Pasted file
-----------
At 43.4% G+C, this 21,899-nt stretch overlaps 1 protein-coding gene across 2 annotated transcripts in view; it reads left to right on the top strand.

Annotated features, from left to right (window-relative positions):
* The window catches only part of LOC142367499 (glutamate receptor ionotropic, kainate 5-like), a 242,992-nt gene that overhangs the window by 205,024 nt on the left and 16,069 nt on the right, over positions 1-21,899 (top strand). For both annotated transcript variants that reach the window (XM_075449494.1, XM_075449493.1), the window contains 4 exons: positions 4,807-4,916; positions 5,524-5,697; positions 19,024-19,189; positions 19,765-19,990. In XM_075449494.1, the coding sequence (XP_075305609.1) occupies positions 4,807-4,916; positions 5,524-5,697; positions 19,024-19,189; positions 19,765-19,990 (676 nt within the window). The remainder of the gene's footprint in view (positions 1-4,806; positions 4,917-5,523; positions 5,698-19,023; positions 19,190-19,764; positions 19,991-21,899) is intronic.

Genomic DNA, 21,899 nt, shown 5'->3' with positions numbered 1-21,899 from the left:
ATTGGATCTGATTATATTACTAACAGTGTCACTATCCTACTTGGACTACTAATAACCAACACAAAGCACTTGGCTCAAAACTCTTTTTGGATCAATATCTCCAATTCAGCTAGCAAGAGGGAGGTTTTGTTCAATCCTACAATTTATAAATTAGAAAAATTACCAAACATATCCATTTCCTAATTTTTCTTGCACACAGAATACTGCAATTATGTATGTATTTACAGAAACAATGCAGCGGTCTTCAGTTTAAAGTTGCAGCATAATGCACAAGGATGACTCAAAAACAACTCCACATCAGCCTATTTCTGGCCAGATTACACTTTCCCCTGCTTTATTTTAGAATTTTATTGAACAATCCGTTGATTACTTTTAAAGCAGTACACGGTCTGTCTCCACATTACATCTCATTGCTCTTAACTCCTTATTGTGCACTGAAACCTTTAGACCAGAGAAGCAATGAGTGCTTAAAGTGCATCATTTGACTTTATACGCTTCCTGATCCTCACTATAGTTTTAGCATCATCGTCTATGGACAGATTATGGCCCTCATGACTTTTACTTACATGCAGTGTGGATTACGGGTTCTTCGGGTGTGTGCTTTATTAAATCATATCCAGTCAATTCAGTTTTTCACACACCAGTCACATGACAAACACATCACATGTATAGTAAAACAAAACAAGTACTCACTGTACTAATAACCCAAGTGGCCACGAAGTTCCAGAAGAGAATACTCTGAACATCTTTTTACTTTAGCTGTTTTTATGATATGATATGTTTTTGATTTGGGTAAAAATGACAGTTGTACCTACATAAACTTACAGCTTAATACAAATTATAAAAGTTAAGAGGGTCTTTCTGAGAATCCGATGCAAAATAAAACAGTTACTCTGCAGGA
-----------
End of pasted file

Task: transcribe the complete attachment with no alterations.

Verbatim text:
At 43.4% G+C, this 21,899-nt stretch overlaps 1 protein-coding gene across 2 annotated transcripts in view; it reads left to right on the top strand.

Annotated features, from left to right (window-relative positions):
* The window catches only part of LOC142367499 (glutamate receptor ionotropic, kainate 5-like), a 242,992-nt gene that overhangs the window by 205,024 nt on the left and 16,069 nt on the right, over positions 1-21,899 (top strand). For both annotated transcript variants that reach the window (XM_075449494.1, XM_075449493.1), the window contains 4 exons: positions 4,807-4,916; positions 5,524-5,697; positions 19,024-19,189; positions 19,765-19,990. In XM_075449494.1, the coding sequence (XP_075305609.1) occupies positions 4,807-4,916; positions 5,524-5,697; positions 19,024-19,189; positions 19,765-19,990 (676 nt within the window). The remainder of the gene's footprint in view (positions 1-4,806; positions 4,917-5,523; positions 5,698-19,023; positions 19,190-19,764; positions 19,991-21,899) is intronic.

Genomic DNA, 21,899 nt, shown 5'->3' with positions numbered 1-21,899 from the left:
ATTGGATCTGATTATATTACTAACAGTGTCACTATCCTACTTGGACTACTAATAACCAACACAAAGCACTTGGCTCAAAACTCTTTTTGGATCAATATCTCCAATTCAGCTAGCAAGAGGGAGGTTTTGTTCAATCCTACAATTTATAAATTAGAAAAATTACCAAACATATCCATTTCCTAATTTTTCTTGCACACAGAATACTGCAATTATGTATGTATTTACAGAAACAATGCAGCGGTCTTCAGTTTAAAGTTGCAGCATAATGCACAAGGATGACTCAAAAACAACTCCACATCAGCCTATTTCTGGCCAGATTACACTTTCCCCTGCTTTATTTTAGAATTTTATTGAACAATCCGTTGATTACTTTTAAAGCAGTACACGGTCTGTCTCCACATTACATCTCATTGCTCTTAACTCCTTATTGTGCACTGAAACCTTTAGACCAGAGAAGCAATGAGTGCTTAAAGTGCATCATTTGACTTTATACGCTTCCTGATCCTCACTATAGTTTTAGCATCATCGTCTATGGACAGATTATGGCCCTCATGACTTTTACTTACATGCAGTGTGGATTACGGGTTCTTCGGGTGTGTGCTTTATTAAATCATATCCAGTCAATTCAGTTTTTCACACACCAGTCACATGACAAACACATCACATGTATAGTAAAACAAAACAAGTACTCACTGTACTAATAACCCAAGTGGCCACGAAGTTCCAGAAGAGAATACTCTGAACATCTTTTTACTTTAGCTGTTTTTATGATATGATATGTTTTTGATTTGGGTAAAAATGACAGTTGTACCTACATAAACTTACAGCTTAATACAAATTATAAAAGTTAAGAGGGTCTTTCTGAGAATCCGATGCAAAATAAAACAGTTACTCTGCAGGA